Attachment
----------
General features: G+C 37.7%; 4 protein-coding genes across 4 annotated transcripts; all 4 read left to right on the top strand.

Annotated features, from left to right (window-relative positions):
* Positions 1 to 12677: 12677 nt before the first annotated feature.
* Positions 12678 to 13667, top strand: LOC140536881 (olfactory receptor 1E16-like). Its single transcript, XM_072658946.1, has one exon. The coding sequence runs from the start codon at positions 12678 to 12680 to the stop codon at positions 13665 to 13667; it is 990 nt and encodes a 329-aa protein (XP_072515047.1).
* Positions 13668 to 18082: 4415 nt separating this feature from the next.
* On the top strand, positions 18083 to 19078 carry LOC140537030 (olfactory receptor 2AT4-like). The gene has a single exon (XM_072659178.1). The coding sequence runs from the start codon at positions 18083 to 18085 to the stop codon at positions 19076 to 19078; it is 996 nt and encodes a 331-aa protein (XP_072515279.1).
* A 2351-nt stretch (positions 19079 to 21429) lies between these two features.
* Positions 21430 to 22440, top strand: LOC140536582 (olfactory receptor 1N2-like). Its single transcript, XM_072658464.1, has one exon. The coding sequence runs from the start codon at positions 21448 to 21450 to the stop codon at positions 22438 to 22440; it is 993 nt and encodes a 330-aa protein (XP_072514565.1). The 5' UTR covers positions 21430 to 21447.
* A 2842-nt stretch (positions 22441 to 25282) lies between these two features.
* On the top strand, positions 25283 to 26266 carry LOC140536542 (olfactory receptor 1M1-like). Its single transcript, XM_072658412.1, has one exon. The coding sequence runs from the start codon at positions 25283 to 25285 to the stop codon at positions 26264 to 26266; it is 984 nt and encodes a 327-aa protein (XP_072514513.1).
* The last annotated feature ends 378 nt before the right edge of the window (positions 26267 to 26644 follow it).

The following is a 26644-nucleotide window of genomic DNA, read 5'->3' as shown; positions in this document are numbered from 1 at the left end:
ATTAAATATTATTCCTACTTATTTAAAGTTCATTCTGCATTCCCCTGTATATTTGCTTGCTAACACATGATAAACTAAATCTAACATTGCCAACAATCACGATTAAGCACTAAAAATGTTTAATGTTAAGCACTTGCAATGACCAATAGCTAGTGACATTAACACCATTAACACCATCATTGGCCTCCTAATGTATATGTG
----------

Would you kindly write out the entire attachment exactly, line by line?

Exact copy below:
General features: G+C 37.7%; 4 protein-coding genes across 4 annotated transcripts; all 4 read left to right on the top strand.

Annotated features, from left to right (window-relative positions):
* Positions 1 to 12677: 12677 nt before the first annotated feature.
* Positions 12678 to 13667, top strand: LOC140536881 (olfactory receptor 1E16-like). Its single transcript, XM_072658946.1, has one exon. The coding sequence runs from the start codon at positions 12678 to 12680 to the stop codon at positions 13665 to 13667; it is 990 nt and encodes a 329-aa protein (XP_072515047.1).
* Positions 13668 to 18082: 4415 nt separating this feature from the next.
* On the top strand, positions 18083 to 19078 carry LOC140537030 (olfactory receptor 2AT4-like). The gene has a single exon (XM_072659178.1). The coding sequence runs from the start codon at positions 18083 to 18085 to the stop codon at positions 19076 to 19078; it is 996 nt and encodes a 331-aa protein (XP_072515279.1).
* A 2351-nt stretch (positions 19079 to 21429) lies between these two features.
* Positions 21430 to 22440, top strand: LOC140536582 (olfactory receptor 1N2-like). Its single transcript, XM_072658464.1, has one exon. The coding sequence runs from the start codon at positions 21448 to 21450 to the stop codon at positions 22438 to 22440; it is 993 nt and encodes a 330-aa protein (XP_072514565.1). The 5' UTR covers positions 21430 to 21447.
* A 2842-nt stretch (positions 22441 to 25282) lies between these two features.
* On the top strand, positions 25283 to 26266 carry LOC140536542 (olfactory receptor 1M1-like). Its single transcript, XM_072658412.1, has one exon. The coding sequence runs from the start codon at positions 25283 to 25285 to the stop codon at positions 26264 to 26266; it is 984 nt and encodes a 327-aa protein (XP_072514513.1).
* The last annotated feature ends 378 nt before the right edge of the window (positions 26267 to 26644 follow it).

The following is a 26644-nucleotide window of genomic DNA, read 5'->3' as shown; positions in this document are numbered from 1 at the left end:
ATTAAATATTATTCCTACTTATTTAAAGTTCATTCTGCATTCCCCTGTATATTTGCTTGCTAACACATGATAAACTAAATCTAACATTGCCAACAATCACGATTAAGCACTAAAAATGTTTAATGTTAAGCACTTGCAATGACCAATAGCTAGTGACATTAACACCATTAACACCATCATTGGCCTCCTAATGTATATGTG